The First mass-Produced Battery-Powered Car: Has the Combustion Engine Finally Met Its Match?
The 2011 Nissan Leaf is certainly not a low-volume exotic vehicle such as the Tesla Roadster nor an electrified version of a traditional gasoline car, such as the Mitsubishi i MiEV. It is definitely not a plug-in hybrid like the Chevrolet Volt nor a common hybrid like the Toyota Prius. The 2011 Nissan Leaf is a completely new, purpose-built, battery-powered family car that will be mass-produced, and as it happens, the very first of this type in the world. However, don’t run to the Nissan dealership yet – thinking you are getting the only mass-produced battery powered car. There are a number of automotive manufacturers that have released cars that you just might want to take a look at.
The demand for an electric car that offers the look and feel of a standard gas powered car has been long coming. Electric cars have finally entered the playing field and while Nissan was the most innovative in their presentation of the Nissan Leaf, the world’s car manufacturers are not going to sit around and let Nissan get all of the sales.
Other automotive manufacturers that have released battery powered cars on a mass scale include: Kia and Renault Samsung. Plans are on the drawing board, if not already in the showroom by the big three U.S. automakers for their versions of the car. As more enter the arena, it will now return to the consumer to decide which vehicle matches their needs most and what extras they can get as standard as well as special order.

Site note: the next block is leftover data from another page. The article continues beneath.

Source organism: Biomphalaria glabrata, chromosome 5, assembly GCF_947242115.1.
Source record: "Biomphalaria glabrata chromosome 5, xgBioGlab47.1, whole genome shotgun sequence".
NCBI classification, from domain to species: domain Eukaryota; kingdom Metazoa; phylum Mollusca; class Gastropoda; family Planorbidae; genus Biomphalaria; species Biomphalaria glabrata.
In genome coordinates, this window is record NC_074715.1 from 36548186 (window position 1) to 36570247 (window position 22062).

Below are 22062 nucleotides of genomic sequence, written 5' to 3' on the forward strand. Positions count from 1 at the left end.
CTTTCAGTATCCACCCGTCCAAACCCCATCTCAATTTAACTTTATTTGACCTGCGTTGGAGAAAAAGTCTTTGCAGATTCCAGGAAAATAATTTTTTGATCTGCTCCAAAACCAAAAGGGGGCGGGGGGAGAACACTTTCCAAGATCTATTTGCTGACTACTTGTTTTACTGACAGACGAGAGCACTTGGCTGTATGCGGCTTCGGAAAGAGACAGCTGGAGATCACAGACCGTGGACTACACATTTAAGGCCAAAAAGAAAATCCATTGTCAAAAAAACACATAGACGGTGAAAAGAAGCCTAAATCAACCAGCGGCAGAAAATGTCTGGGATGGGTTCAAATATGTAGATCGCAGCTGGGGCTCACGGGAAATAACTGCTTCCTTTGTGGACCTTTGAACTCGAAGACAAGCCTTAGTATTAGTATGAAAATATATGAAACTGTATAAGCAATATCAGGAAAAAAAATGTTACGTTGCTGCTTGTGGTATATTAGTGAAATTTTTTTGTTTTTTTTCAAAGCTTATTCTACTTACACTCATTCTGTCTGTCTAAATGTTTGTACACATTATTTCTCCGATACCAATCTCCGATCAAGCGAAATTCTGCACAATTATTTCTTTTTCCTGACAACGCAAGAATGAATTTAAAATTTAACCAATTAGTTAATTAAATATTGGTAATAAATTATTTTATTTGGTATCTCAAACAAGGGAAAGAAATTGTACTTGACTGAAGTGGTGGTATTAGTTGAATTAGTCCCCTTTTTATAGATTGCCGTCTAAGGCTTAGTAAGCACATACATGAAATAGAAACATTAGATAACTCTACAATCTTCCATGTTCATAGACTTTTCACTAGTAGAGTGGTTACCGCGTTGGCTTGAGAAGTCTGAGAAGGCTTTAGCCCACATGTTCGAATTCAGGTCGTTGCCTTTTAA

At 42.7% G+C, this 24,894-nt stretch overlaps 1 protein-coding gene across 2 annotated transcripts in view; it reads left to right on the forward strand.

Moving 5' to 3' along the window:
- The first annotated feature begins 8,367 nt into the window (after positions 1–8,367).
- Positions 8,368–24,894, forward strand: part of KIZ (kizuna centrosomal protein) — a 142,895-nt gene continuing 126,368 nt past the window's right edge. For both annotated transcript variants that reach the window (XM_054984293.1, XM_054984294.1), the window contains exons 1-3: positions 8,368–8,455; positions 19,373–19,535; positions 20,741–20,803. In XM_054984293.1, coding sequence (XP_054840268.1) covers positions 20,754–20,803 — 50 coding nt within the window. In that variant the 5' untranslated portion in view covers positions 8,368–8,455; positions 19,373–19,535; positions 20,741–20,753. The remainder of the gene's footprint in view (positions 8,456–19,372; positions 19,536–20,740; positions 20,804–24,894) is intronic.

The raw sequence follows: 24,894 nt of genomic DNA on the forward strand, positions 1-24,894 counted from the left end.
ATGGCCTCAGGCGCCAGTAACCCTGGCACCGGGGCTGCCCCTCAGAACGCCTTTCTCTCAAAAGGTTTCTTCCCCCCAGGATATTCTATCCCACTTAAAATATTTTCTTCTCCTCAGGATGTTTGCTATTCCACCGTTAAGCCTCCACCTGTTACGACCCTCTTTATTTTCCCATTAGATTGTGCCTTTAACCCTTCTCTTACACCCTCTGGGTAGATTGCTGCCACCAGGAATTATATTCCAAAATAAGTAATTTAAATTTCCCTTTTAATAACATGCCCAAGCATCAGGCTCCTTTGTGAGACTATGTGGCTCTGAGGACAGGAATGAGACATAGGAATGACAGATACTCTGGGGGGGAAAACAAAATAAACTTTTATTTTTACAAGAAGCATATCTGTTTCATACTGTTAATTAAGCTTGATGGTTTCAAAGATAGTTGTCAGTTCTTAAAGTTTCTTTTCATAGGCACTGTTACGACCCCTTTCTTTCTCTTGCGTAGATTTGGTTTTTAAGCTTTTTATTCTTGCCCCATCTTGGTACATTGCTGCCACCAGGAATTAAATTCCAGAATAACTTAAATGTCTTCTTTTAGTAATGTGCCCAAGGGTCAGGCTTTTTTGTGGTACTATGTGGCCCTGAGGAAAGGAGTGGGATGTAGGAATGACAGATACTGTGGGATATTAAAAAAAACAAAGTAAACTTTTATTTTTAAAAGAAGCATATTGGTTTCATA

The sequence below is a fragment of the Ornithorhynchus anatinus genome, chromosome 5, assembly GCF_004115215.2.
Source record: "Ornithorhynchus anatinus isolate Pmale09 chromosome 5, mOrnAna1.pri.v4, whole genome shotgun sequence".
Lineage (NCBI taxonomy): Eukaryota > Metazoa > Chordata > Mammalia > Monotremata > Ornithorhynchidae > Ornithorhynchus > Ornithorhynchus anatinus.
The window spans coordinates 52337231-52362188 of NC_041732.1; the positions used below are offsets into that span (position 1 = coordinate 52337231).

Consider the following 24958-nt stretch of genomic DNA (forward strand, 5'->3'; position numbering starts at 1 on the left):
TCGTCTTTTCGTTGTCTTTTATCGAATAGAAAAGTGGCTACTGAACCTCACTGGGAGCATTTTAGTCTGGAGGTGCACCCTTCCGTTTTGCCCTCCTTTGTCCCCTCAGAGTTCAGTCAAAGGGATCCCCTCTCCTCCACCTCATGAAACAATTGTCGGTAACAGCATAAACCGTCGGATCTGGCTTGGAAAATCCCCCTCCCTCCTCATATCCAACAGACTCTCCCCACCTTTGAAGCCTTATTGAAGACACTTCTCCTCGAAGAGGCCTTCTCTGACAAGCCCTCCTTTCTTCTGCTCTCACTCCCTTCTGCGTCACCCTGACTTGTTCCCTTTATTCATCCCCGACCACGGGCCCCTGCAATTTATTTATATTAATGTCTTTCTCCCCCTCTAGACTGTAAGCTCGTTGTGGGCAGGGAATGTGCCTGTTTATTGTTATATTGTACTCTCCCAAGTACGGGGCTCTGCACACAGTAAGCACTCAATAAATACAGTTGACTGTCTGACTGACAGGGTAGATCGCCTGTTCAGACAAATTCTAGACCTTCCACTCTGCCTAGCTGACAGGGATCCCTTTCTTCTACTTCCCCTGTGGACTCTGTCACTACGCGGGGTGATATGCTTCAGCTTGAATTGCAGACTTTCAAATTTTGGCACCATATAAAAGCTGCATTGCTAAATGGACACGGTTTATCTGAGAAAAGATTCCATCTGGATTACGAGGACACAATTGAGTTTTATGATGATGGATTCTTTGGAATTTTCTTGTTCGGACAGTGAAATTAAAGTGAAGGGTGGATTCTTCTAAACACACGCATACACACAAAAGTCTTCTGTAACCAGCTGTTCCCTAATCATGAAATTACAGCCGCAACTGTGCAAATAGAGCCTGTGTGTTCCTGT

Since the Nissan Leaf was the first to be on the road with such a standard of excellence in the drive, what really matters is what it’s like to live with a battery-powered electric car. There is a measurement gauge that you need to consider before buying an electric car, most of which is based on how you drive and the distance you drive. Some electric cars have a max distance of around 100 miles as well as a max speed of 90 mph. Battery powered cars are designed for city roads, not interstate highways, so this can be a downside if you commute on the freeway a lot. Recharging time is another consideration. In some cases, it takes a full eight hours to recharge the battery, but there are options of getting to an eighty percentile in about thirty minutes at some of the specialty high-energy recharge stations.
There are still some major hurtles to overcome with battery-powered electric cars. But, for most of our human population, that live and drive within the city limits, these vehicles are an excellent choice for saving money and the environment.
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